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Savannah Sparrow

Savannah Sparrow

I always thought Savannah Sparrows were named for their grassland habitat, but the birds are named for a specimen found in Savannah, Georgia, by 19th century ornithologist Alexander Wilson. The scientific binomial, Passerculus sandwichensis, comes from their presence in Sandwich Bay in the Aleutian Islands of Alaska. According to Cornell University’s Laboratory of Ornithology, they are one the most numerous song bird species in North America. In California, alone, seven subspecies have been identified.

Savannah Sparrows are six inches long with mottled brown backs. They have pale streaked underparts with finely-streaked breasts. A yellow patch, called a “lore,” is between the eye and the bill. Bills and legs are pale pink.

I see Savannah Sparrows in grasslands on coastal bluffs. They breed there as well as in coastal marshes, grassy valleys, and agricultural fields. Usually, I hear the faint, wheezy song and see the sparrow perched on a dry stalk a foot or so off the ground. Savannah Sparrows often run through grass rather than fly. They eat seeds (especially grass seeds), insects, spiders and snails.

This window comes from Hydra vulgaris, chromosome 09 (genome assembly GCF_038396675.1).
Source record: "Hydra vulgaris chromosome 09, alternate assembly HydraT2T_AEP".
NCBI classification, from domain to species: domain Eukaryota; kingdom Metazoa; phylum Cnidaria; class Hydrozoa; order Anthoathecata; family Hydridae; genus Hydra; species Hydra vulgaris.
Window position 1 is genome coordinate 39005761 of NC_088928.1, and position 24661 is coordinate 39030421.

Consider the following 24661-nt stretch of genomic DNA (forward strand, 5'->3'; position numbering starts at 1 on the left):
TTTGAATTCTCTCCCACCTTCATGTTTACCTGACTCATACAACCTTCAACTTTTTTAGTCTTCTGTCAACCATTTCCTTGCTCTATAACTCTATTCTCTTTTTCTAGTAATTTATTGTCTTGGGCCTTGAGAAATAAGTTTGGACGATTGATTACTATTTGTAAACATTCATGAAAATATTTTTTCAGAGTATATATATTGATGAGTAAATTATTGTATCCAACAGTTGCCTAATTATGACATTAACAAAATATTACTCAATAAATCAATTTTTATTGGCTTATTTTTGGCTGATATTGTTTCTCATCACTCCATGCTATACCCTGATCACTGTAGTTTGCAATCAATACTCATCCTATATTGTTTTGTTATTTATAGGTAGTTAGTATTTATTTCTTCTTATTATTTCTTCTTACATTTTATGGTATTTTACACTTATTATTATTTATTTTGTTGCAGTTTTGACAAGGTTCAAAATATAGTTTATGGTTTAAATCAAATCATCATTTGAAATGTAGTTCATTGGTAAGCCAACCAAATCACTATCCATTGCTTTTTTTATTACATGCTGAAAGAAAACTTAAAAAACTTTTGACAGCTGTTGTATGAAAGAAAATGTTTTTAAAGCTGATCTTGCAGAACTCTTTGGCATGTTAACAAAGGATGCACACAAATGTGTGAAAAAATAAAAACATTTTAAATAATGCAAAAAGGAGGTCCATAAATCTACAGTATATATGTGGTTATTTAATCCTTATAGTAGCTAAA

Savannah Sparrows nest on the ground in natural or scraped depressions. Nests are woven with grass and lined with fine materials. They are concealed under overhanging grasses or vines. Three to five pale greenish-blue eggs with brown spots are laid. Females perform about 85% of incubation, which lasts for about 12 days. The young leave the nest two weeks after hatching. In some Savannah Sparrow popula-tions, polygamy is common.

First published MCAS The Black Oystercatcher November 2016
Savannah Sparrow photo courtesy of Becky Bowen